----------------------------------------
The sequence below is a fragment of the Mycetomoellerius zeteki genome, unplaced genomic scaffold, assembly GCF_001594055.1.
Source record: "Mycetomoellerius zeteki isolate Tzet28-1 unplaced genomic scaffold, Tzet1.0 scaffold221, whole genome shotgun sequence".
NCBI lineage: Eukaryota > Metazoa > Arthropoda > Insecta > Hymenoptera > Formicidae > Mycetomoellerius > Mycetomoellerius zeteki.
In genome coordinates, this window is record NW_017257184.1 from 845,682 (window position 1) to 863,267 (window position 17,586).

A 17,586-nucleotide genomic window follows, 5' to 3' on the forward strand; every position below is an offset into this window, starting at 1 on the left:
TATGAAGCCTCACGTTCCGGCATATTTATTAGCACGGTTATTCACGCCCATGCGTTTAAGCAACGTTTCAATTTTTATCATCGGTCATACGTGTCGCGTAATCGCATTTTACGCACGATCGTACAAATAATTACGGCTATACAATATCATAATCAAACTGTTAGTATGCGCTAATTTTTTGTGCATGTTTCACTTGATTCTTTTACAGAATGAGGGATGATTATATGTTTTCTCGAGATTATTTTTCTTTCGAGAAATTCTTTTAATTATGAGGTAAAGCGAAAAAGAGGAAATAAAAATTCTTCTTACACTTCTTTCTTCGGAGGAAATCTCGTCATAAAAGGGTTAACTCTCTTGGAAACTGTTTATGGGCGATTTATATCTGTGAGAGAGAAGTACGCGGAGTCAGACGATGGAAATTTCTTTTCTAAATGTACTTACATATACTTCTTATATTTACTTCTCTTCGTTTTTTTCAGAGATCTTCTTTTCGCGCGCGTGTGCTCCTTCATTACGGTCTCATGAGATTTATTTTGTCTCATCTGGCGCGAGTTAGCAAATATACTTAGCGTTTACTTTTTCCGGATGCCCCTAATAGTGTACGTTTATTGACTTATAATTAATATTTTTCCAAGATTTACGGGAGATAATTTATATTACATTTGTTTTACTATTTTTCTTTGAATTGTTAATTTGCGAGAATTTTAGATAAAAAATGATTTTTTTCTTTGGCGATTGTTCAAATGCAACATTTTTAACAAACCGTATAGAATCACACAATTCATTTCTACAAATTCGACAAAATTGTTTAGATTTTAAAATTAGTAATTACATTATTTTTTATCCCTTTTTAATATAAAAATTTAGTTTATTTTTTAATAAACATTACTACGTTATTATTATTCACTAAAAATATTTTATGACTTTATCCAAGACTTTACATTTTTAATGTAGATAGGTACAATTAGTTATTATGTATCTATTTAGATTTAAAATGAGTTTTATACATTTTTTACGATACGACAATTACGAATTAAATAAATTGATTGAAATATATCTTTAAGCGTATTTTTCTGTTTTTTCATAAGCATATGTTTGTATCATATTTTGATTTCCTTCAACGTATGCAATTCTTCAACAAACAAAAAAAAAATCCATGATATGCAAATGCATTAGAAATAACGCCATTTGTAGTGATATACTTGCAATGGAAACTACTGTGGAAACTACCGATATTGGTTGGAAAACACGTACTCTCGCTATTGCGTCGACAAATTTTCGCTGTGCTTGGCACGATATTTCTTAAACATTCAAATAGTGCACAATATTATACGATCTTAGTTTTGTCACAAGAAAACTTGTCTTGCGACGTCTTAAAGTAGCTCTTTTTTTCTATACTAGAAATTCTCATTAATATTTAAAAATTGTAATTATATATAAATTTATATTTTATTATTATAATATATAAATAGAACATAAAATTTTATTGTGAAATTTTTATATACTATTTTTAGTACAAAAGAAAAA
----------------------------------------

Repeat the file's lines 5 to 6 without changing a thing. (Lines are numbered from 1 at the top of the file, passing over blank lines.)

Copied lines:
A 17,586-nucleotide genomic window follows, 5' to 3' on the forward strand; every position below is an offset into this window, starting at 1 on the left:
TATGAAGCCTCACGTTCCGGCATATTTATTAGCACGGTTATTCACGCCCATGCGTTTAAGCAACGTTTCAATTTTTATCATCGGTCATACGTGTCGCGTAATCGCATTTTACGCACGATCGTACAAATAATTACGGCTATACAATATCATAATCAAACTGTTAGTATGCGCTAATTTTTTGTGCATGTTTCACTTGATTCTTTTACAGAATGAGGGATGATTATATGTTTTCTCGAGATTATTTTTCTTTCGAGAAATTCTTTTAATTATGAGGTAAAGCGAAAAAGAGGAAATAAAAATTCTTCTTACACTTCTTTCTTCGGAGGAAATCTCGTCATAAAAGGGTTAACTCTCTTGGAAACTGTTTATGGGCGATTTATATCTGTGAGAGAGAAGTACGCGGAGTCAGACGATGGAAATTTCTTTTCTAAATGTACTTACATATACTTCTTATATTTACTTCTCTTCGTTTTTTTCAGAGATCTTCTTTTCGCGCGCGTGTGCTCCTTCATTACGGTCTCATGAGATTTATTTTGTCTCATCTGGCGCGAGTTAGCAAATATACTTAGCGTTTACTTTTTCCGGATGCCCCTAATAGTGTACGTTTATTGACTTATAATTAATATTTTTCCAAGATTTACGGGAGATAATTTATATTACATTTGTTTTACTATTTTTCTTTGAATTGTTAATTTGCGAGAATTTTAGATAAAAAATGATTTTTTTCTTTGGCGATTGTTCAAATGCAACATTTTTAACAAACCGTATAGAATCACACAATTCATTTCTACAAATTCGACAAAATTGTTTAGATTTTAAAATTAGTAATTACATTATTTTTTATCCCTTTTTAATATAAAAATTTAGTTTATTTTTTAATAAACATTACTACGTTATTATTATTCACTAAAAATATTTTATGACTTTATCCAAGACTTTACATTTTTAATGTAGATAGGTACAATTAGTTATTATGTATCTATTTAGATTTAAAATGAGTTTTATACATTTTTTACGATACGACAATTACGAATTAAATAAATTGATTGAAATATATCTTTAAGCGTATTTTTCTGTTTTTTCATAAGCATATGTTTGTATCATATTTTGATTTCCTTCAACGTATGCAATTCTTCAACAAACAAAAAAAAAATCCATGATATGCAAATGCATTAGAAATAACGCCATTTGTAGTGATATACTTGCAATGGAAACTACTGTGGAAACTACCGATATTGGTTGGAAAACACGTACTCTCGCTATTGCGTCGACAAATTTTCGCTGTGCTTGGCACGATATTTCTTAAACATTCAAATAGTGCACAATATTATACGATCTTAGTTTTGTCACAAGAAAACTTGTCTTGCGACGTCTTAAAGTAGCTCTTTTTTTCTATACTAGAAATTCTCATTAATATTTAAAAATTGTAATTATATATAAATTTATATTTTATTATTATAATATATAAATAGAACATAAAATTTTATTGTGAAATTTTTATATACTATTTTTAGTACAAAAGAAAAA